Scalping is an ancient practice of cutting or tearing a part of the human scalp from the head. You’ve probably heard of scalping from old American westerns, but is is actually not exclusively just American phenomenon. Scalping was performed as a ritual or a torture in a big part of the world. But did you know it was not a method of execution?
It is pretty hard to imagine what sort of pain did scalping cause, but it was not lethal. More about that later – not it is important to remind you that scalping is not just a part of Native American culture. Scalping was performed in Europe, Asia and Africa throughout the ages.
For example, Scythians, nomadic people who lived to the north and west of the Black Sea back in 9-2nd century B.C., were famous for scalping. Soldiers used to behead enemies they defeated in a battle and bring those heads to their king, who would then pay for every enemy killed. Then that head would be scalped. Scythians used these scalps to decorate their saddles and clothing – the more scalps a soldier had, the more respect he got.
But, of course, scalping was very common in American continent. Native Americans used to scalp their enemies for centuries before Europeans came. Of course, Colonial wars made this practice particularly well-known and widespread. Violence creates violence and it is not our goal to educate you who started what. The fact is that Europeans were scalping as well. In fact, in many cases bounties were offered for Indian scalps, which encouraged some people hunting Native Americans.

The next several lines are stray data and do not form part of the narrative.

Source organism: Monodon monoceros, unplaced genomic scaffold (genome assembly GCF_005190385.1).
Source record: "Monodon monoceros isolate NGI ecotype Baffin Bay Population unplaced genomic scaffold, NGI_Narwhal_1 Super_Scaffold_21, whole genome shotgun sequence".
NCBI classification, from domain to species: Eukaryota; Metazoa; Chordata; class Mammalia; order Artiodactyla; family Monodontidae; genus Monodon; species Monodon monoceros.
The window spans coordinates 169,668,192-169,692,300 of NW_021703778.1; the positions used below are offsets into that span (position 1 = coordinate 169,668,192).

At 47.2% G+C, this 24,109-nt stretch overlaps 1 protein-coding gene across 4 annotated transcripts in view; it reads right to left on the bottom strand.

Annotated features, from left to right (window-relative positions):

But it was not even just white vs. indian type of thing. In 1746 British colonists started paying Indians for the scalps of French-allied Indian men, women, and children. In some cases Indians were also paid for bringing French scalps as well. French were not saints either as during Father Le Loutre’s War and the Seven Years’ War they offered payments to Indians for British scalps. It was wild times and they lasted for quite a lot – even in 19th century in Colorado you could get 25 USD for an Indian scalp with the ears on.
But let’s come back to the subject of surviving scalping. It is actually possible. Many scalped soldiers died from other injuries – they were already defeated when they were scalped. But some people survived. For example, Robert McGee was scalped as a child in 1864, but survived that and grew to be an old man. Many people were scalped in freak accidents in Amazon river region by motor boats – a lot of them survived it as well.
Scalping technically isn’t lethal. Injuries are severe, but a person can survive. But, of course, in the time of war these people had little chance.